Recently, after twenty years of hospital nursing this whole issue was inadvertently thrown right in my face in two ways. I was taking off orders at the desk when a new, fresh faced nursing technician showed up for work dressed all in white. I was stunned. I was outraged I was humbled. I wanted to verbally lash out at her and say: "You have not earned the right to wear white. You are not a nurse. It is inappropriate attire for a nursing technician to wear one of the symbols of a nurse." Then I looked down at my colorful scrubs and shook my head and came to a realization. I did not have the right to say anything to her. I gave up my image. I betrayed my profession. I realized that my patients were hungering for that visage of hope that the whites portrayed. Secondly, I was saddened that one of our new grads said that her school of nursing no longer issued caps to their nurses. She didn't even have a cap to scoff at and throw in the back of her closet. She said that she felt a wee bit cheated out of that touchstone to the nursing profession.
Well, I decided right then to "clean up my act."
In this era of understaffing and increased use of unlicensed assistive personnel, I made the personal choice of wearing all white.
My first week of all white brought amazing results. Patients loved it. They were pleased that they could tell who their nurse was instantly. So I didn't stop there. Dread of all dreads, I reordered my cap from Kay's Caps in New York. Yes, they keep files on every school of nursing they have serviced and amazingly, they were able to tell me which cap my school used. I ordered it, and when it came beautiful packaged, starched and folded to perfection, I felt like an archeologist discovering an ancient treasure gasping at its beauty. I felt an almost reverence when I held it in my hands. I felt pride in my chosen profession once again. Dare I take this one step further and wear it to work? After all, I work on a very busy Med/Surg unit...lots of IV lines...lots of gaping wounds...lots of opportunity to rip it off of my head and thrust it back in its box. Yes, I dare.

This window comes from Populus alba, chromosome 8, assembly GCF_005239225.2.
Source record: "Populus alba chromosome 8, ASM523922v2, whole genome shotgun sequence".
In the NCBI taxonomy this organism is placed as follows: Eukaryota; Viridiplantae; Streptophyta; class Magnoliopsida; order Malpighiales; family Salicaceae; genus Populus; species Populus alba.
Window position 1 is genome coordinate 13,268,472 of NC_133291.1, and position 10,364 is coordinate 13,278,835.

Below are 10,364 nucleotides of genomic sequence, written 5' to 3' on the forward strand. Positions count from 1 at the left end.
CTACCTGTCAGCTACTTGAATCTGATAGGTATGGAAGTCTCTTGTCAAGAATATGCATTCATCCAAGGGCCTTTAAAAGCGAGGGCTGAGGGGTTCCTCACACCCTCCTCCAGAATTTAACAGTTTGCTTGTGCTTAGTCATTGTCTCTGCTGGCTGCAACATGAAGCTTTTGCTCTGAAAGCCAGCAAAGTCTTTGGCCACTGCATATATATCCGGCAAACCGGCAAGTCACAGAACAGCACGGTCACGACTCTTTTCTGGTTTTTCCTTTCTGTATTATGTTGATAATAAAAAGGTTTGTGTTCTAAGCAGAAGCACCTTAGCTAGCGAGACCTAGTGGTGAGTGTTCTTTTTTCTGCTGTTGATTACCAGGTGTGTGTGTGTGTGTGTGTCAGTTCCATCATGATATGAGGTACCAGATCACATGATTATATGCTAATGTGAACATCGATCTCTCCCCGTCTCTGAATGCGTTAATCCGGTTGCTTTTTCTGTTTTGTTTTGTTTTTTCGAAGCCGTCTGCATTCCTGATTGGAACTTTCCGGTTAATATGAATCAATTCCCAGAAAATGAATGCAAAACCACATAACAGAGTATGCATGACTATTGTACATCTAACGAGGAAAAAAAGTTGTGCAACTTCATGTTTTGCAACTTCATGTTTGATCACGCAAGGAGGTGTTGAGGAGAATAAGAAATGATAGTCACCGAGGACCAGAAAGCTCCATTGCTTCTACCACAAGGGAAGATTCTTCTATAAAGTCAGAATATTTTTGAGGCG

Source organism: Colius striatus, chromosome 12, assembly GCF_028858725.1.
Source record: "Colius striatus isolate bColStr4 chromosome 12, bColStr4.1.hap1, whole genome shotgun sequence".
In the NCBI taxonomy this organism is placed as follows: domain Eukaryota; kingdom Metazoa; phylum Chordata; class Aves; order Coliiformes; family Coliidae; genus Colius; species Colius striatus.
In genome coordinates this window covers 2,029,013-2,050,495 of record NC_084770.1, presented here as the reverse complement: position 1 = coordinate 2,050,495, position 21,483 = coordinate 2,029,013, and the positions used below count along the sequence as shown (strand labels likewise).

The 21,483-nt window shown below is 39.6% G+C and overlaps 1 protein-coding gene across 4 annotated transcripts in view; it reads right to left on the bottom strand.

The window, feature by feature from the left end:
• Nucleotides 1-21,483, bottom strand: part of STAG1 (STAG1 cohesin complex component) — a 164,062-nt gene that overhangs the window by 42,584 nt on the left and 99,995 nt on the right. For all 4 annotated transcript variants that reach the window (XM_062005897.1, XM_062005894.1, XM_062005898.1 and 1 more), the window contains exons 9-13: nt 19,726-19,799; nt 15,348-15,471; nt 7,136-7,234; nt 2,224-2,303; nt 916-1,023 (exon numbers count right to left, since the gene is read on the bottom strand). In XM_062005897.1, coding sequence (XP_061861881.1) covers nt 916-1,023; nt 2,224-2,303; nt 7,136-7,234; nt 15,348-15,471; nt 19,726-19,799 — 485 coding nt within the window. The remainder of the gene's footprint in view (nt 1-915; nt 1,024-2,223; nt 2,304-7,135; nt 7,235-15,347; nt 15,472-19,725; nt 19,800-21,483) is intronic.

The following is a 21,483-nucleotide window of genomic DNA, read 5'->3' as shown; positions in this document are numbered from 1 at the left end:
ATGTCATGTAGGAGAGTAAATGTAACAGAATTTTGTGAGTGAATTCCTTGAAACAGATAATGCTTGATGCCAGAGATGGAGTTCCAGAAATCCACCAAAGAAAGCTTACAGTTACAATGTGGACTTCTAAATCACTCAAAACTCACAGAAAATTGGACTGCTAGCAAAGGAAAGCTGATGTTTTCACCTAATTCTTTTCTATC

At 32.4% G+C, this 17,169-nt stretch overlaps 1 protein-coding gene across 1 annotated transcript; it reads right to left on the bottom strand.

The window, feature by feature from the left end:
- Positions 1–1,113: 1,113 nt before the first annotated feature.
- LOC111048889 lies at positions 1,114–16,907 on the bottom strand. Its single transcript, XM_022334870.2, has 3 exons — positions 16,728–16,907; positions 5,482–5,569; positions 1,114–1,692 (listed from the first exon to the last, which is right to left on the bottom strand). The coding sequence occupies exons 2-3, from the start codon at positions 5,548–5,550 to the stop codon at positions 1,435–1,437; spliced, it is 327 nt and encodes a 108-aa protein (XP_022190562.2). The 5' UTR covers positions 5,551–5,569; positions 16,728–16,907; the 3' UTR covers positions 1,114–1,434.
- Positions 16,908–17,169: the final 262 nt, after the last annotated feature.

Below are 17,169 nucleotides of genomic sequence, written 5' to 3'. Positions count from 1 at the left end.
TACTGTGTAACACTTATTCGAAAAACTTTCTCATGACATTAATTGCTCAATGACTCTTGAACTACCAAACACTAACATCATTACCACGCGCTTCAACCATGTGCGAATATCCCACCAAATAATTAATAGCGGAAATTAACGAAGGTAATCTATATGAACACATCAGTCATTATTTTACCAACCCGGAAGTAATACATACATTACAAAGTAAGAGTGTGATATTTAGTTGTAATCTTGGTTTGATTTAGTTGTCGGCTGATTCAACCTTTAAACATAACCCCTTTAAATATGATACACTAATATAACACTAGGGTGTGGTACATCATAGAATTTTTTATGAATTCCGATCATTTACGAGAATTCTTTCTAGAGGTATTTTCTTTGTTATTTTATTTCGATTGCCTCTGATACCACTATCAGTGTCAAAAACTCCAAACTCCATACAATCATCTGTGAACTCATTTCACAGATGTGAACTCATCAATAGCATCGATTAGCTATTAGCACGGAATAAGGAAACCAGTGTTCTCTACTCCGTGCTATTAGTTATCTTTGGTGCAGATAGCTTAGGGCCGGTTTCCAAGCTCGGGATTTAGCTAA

I was stunned by the uproar it caused. All of my co-workers were floored to see it perched upon the crown of my head. A beacon of servitude on the head of the tiger! Patients and family members, without exception expressed their sincere appreciation of my whites and especially my cap. I had one young woman say: "I'm so glad you are my nurse, I feel I'm in good hands." Her mother said: "It is refreshing to see a nurse in whites and a cap. Thank you for honoring your profession." The elderly wife of another patient stated, "You make me feel proud, I was a nurse too." This lead into a detailed discussion between her and her retired nurse friend in the room about their caps and starching and pinning them to the wall...I realized then that the cap is not a symbol of servitude, but a light of hope. It ties us to our nursing sisters and brothers through the ages. It instills confidence in our patients. It distinguishes our profession and sets us apart from the myriad of bare headed, exotic scrub wearing generic "health care assistants."
Now I may not wear my cap every day, but the experience was refreshment for my burned out, hard working nursing soul. Oh, and my co-workers are digging out their caps to give it an occasional try. Well, all except one, she said: "Oh, please don't start something like that!” Sorry, the something is already started!"
Thanks for blogging with me tonight. At least I posted some nurses in APRONS!! LOL
This lovely sister above right is from the early 1900's.
And this fresh faced 24 year old new graduate nurse below is me in 1984. See my cap? See the white uniform? That was the last time I wore that for a long time. Went right to scrubs. LOL Don't ya just love the 80's hair, thin eyebrows, blue eyeshadow and disco make-up? LOL